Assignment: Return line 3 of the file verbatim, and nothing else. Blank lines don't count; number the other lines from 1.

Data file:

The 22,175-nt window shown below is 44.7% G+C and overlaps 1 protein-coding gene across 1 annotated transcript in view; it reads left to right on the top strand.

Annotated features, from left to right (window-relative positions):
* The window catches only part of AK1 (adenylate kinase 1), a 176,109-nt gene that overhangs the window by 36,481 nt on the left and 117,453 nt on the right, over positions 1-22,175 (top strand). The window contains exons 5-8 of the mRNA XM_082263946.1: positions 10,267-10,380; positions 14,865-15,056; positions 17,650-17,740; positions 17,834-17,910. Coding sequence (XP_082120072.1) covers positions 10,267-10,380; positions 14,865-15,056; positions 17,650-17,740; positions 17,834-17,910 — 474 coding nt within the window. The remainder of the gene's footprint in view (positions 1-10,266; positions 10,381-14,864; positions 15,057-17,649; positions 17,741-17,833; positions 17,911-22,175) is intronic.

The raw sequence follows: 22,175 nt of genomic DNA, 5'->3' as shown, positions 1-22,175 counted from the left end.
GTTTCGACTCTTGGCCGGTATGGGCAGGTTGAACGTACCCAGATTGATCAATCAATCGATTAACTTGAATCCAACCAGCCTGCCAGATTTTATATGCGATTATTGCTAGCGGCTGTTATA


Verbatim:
* The window catches only part of AK1 (adenylate kinase 1), a 176,109-nt gene that overhangs the window by 36,481 nt on the left and 117,453 nt on the right, over positions 1-22,175 (top strand). The window contains exons 5-8 of the mRNA XM_082263946.1: positions 10,267-10,380; positions 14,865-15,056; positions 17,650-17,740; positions 17,834-17,910. Coding sequence (XP_082120072.1) covers positions 10,267-10,380; positions 14,865-15,056; positions 17,650-17,740; positions 17,834-17,910 — 474 coding nt within the window. The remainder of the gene's footprint in view (positions 1-10,266; positions 10,381-14,864; positions 15,057-17,649; positions 17,741-17,833; positions 17,911-22,175) is intronic.